by James Poulos | June 25, 2015 5:46 am
The struggle over reforming California’s public pension system has been taken up a new notch. Given the poor track record of past efforts to reform pensions on the statewide level, a bipartisan alliance of former municipal leaders, including ex-San Jose Mayor Chuck Reed and ex-San Diego councilman Carl DeMaio, has shifted its strategy away from regulatory conflict, toward the preferences of voters themselves.
“Reformers have backed statewide initiatives before,” as U-T San Diego columnist Steven Greenhut noted. “But titles and summaries issued by the attorney general have been criticized as biased. Voters who sign petitions tend only to read those short descriptions, so biased ones can be the death knell. Reformers even attempted a county-by-county approach, but the first test case, in Ventura County, was kept off the ballot by a judge.”
As the San Jose Mercury News noted, Reed and DeMaio both “led 2012 campaigns for local measures to trim city retirement plans whose soaring costs were devouring funds for city programs and services. Voters overwhelmingly approved San Jose’s Measure B and San Diego’s Proposition B that year. But government employee unions have leveled legal challenges to overturn them.” The experience inspired the team to introduce a measure that would simply “subject many pension enhancements to a vote of the people,” according to Greenhut. “It applies mostly to new hires — and to every local, regional or state government entity.”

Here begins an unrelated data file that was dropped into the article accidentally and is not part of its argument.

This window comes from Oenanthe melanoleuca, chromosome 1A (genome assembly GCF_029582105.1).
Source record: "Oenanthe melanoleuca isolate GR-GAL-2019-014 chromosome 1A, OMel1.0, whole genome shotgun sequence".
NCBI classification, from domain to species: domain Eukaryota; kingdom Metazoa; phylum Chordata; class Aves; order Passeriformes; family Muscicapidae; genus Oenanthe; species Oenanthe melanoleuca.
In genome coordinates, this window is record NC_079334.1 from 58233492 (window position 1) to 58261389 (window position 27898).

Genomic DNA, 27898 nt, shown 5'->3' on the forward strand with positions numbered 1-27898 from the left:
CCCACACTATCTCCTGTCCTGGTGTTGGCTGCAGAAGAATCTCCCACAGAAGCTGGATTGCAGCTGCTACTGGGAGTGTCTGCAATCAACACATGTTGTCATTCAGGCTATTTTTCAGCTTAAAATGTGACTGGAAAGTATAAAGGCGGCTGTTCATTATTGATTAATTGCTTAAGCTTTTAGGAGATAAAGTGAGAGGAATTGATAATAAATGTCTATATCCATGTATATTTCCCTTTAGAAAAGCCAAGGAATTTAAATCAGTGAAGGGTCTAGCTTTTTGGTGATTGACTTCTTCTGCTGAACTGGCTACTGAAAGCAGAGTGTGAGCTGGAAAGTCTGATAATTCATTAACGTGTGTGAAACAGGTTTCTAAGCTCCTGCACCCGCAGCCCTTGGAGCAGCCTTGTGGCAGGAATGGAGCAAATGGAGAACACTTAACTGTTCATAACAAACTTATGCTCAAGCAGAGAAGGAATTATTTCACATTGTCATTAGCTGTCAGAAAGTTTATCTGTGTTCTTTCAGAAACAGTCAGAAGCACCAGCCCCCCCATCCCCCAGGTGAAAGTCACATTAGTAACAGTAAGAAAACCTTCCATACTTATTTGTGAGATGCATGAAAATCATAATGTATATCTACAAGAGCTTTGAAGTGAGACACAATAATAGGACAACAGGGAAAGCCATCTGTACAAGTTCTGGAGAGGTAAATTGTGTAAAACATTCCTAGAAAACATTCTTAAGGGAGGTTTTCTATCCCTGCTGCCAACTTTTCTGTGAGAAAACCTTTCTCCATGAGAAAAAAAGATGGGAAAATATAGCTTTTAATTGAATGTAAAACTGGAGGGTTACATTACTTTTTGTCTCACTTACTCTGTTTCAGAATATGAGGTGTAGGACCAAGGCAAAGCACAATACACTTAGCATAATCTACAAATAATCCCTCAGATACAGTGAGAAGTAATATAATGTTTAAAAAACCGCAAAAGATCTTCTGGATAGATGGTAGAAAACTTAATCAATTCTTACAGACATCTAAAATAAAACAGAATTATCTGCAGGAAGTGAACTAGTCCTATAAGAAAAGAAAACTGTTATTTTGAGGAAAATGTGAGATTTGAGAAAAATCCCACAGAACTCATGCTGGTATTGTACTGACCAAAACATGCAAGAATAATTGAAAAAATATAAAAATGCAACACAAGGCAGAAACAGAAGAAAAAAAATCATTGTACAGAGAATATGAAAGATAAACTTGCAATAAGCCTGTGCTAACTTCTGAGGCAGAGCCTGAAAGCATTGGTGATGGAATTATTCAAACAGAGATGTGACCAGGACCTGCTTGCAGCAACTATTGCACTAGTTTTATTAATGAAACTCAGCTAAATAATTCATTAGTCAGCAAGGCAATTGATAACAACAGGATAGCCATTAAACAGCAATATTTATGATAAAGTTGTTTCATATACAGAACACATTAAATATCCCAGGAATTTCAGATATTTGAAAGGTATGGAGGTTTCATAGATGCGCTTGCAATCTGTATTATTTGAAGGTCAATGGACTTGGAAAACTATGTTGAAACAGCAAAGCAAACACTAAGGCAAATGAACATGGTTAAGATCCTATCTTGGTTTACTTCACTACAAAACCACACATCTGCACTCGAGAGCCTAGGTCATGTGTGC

But the simplicity of the approach would lead to potentially dramatic changes in the way California handles the existence of pensions, not just the creeping increases that have long been associated with them. “If the proposed ‘Voter Empowerment Act’ qualifies for the ballot and voters approve it in November 2016, cities across California would need voter approval to continue offering pensions beyond 2019. Otherwise, they would have to offer new employees 401(k)-style plans like those available from private employers,” according to the Mercury News.
Although local government employment rolls have taken a substantial dip, in the high five figures, pension agreements have ensured that the cost of those employees has continued to rise. “Today, the main pension plans for state workers and teachers in California are about $190 billion short of what workers have been promised in benefits, despite the Dow Jones Industrial Average having nearly tripled in value since its March 2009 nadir,” the Weekly Standard observed.
“The cost of government has not declined, nor have continuing budget imbalances made cities, counties, and school districts any more efficient. Rising pension expenditures have left taxpayers in the position of having to, in effect, pay more for past government services while getting less and less in the way of current services.”
Especially in recent years, the tab has grown daunting for many cities. “Pension contributions are among the heaviest costs shouldered by California municipalities,” the Wall Street Journal reported. “California cities are expected to make a total of $5.1 billion in contributions during fiscal 2015, accounting for nearly 7 percent of total revenue, according to the California Policy Center, which analyzed 459 municipalities. Higher contributions often mean cash-strapped cities are forced to cut services or raise taxes to cover the bill.”
The fiscal problems created by pensions have focused national attention around the Voter Empowerment Act, which poses a particularly sharp challenge to certain California unions. “CalPERS relies on contributions from governments to fund worker pensions, and it has argued those retirement benefits are guaranteed by California law and can’t be cut,” the Journal noted.
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